Floridians have the constitutional right to use medical cannabis, but leaders from both parties continue to push for expansion of the regulated adult-use market.
A Monday town hall convened by Agriculture Commissioner Nikki Fried, the state’s loudest voice in favor of cannabis law reform and its only statewide elected Democrat, demonstrated how the push for legalization is flowering among Republicans and Democrats alike.
Additionally, Florida’s current vertical integration structure in the medical sector came under fire, the latest indicator of a growing consensus that wants to make Florida’s cannabis market look more like those structured differently elsewhere in the country.
“Prohibition came and went on alcohol and it’s time to do the same on cannabis,” Fried said.
Republican Sen. Jeff Brandes noted the push for cannabis policy modernization has lasted the better part of the decade, and he expressed his longstanding frustration with the “cartel” of licensees. The system has incentivized some bad actors to flip licenses they never used, trying to sell them for tens of millions of dollars.
This “cartel” raises prices and limits patient choice, Brandes said, with artificial product shortages and problems with consistency and access created for medical patients due to the oligopoly setup.
“We have essentially through (vertical integration) created a situation where you have to be a major corporation,” Brandes groused, noting vertical integration is not the model in most marijuana markets. He also noted that the model shuts out Black farmers from the industry, saying a “market-based approach” would address equity concerns in the predominately White, male, and heavily capitalized sector.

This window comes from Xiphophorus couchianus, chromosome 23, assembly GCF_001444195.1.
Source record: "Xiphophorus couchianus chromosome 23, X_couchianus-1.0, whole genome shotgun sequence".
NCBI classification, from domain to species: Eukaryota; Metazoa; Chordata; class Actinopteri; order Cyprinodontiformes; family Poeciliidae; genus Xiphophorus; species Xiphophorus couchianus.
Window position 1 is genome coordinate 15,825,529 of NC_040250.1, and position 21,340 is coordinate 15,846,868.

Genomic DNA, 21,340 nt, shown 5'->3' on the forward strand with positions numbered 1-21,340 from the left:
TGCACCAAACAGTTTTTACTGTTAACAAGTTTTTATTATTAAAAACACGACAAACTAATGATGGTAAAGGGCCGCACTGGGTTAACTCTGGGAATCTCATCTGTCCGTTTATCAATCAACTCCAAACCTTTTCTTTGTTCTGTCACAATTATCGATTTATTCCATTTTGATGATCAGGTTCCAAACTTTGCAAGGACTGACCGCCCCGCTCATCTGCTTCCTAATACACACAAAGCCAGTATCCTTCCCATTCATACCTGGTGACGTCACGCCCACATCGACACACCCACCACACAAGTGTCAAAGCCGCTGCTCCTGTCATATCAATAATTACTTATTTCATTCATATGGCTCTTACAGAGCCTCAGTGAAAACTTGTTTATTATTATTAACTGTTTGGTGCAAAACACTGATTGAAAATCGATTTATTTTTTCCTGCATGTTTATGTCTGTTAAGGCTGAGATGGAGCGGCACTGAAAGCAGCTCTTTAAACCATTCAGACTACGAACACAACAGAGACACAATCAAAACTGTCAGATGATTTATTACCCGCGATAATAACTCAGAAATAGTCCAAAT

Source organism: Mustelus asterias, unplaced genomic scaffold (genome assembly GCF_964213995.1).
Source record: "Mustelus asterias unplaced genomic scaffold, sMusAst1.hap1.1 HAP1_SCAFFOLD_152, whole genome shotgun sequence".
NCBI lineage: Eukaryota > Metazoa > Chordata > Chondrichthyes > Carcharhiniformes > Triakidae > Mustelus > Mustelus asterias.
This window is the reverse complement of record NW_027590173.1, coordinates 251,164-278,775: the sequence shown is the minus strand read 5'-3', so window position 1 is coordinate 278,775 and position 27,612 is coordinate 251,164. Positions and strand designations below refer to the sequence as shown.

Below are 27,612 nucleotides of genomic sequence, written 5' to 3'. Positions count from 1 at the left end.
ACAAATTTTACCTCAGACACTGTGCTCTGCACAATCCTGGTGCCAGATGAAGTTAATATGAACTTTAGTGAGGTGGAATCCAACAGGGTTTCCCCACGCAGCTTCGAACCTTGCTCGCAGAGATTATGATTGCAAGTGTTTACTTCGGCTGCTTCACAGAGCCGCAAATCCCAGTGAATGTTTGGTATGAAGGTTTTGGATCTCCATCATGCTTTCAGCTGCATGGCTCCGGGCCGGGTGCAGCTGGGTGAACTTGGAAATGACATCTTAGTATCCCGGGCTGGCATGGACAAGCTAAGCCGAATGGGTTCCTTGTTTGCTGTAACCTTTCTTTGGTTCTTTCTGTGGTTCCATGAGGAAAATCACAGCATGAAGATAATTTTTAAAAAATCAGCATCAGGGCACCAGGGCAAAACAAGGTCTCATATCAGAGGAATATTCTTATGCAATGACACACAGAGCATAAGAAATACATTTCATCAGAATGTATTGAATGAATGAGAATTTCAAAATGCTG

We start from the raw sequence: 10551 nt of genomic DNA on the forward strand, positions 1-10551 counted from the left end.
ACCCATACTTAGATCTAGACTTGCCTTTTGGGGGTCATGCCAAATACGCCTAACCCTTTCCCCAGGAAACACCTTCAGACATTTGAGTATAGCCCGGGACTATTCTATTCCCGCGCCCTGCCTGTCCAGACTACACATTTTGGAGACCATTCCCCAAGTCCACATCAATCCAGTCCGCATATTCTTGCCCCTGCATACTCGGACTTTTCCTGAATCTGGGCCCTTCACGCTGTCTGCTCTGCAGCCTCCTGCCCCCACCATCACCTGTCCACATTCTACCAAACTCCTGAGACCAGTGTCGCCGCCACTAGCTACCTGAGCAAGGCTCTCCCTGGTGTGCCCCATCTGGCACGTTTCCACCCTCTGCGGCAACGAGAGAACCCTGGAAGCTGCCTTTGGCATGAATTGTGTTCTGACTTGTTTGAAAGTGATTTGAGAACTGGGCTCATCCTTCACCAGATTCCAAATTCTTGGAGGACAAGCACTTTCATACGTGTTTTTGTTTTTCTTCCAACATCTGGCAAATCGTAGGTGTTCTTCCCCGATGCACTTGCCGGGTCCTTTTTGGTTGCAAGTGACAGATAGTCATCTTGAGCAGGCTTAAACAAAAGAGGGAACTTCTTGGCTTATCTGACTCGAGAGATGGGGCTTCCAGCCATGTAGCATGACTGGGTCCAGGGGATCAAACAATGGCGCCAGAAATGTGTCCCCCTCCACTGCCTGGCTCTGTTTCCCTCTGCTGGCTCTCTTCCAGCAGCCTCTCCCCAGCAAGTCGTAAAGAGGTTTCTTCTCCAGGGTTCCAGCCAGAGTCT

Brandes is carrying the Senate version of an adult-use legalization bill. While the bill appears stalled this year, he predicted that legalization is not a matter of if but when for the Sunshine State.
“I can’t see Florida not having adult use by 2024,” Brandes predicted, urging the Legislature to pass legislation through the committee process before a constitutional amendment crafts a system for them. Potentially, the question could be before voters in the form of an amendment as early as next year.
Democratic Sen. Bobby Powell, like Brandes, is a veteran of the gradual evolution of cannabis in Florida. He noted that Black farmers are shut out of the licenses currently available, saying it was “very, very concerning.”
Powell also criticized vertical integration, saying it privileged big corporations over smaller entities, and urged a social equity program as Florida’s cannabis space matures.
Rep. Carlos G. Smith, an East Orlando Democrat, has pushed for cannabis reform throughout his time in the Legislature, including the House version of pro-legalization legislation with Brandes this year.
“This is bipartisan legislation,” Smith said, important because GOP support is necessary to make legalization happen.
While the legalization bill won’t move, and while Gov. Ron DeSantis opposes an adult-use, non-medical market, momentum may be with them and other legalization proponents as reflected in at least one other issue.
A THC cap proposal that was moving in the House seems to have stalled after DeSantis said he didn’t back it, but it still elicited ire from the panel.
“There’s no reason for it,” Fried said bluntly, saying that of the 510,000 patients on the registry, none have advocated for caps.
“It’s a dog of an issue,” agreed Brandes, whose Judiciary Committee won’t hear the bill in the Senate.
But even with THC caps seemingly resolved, other cannabis issues clearly will animate legislators and voters in the near term, including employment protections for medical marijuana patients and charting a path forward for the sector.
Fried, who will present as the cannabis reform candidate if or when she runs for Governor next year, said all the right things advocating for a “smart regulatory framework,” including that vertical integration has got to go, and urging that there still be a “robust medical program” when adult-use cannabis is finally legal.
Regarding employment protections, Fried said one potential solution was to convince insurance companies to exempt cannabis from drug testing as a “disqualifier” for a drug-free workplace, a designation that gives corporations a break on insurance rates.
That may be an aspirational goal, as well as so-called “home grow.”
“We will get there,” Fried said, but there are “some hurdles to overcome in our Legislature.”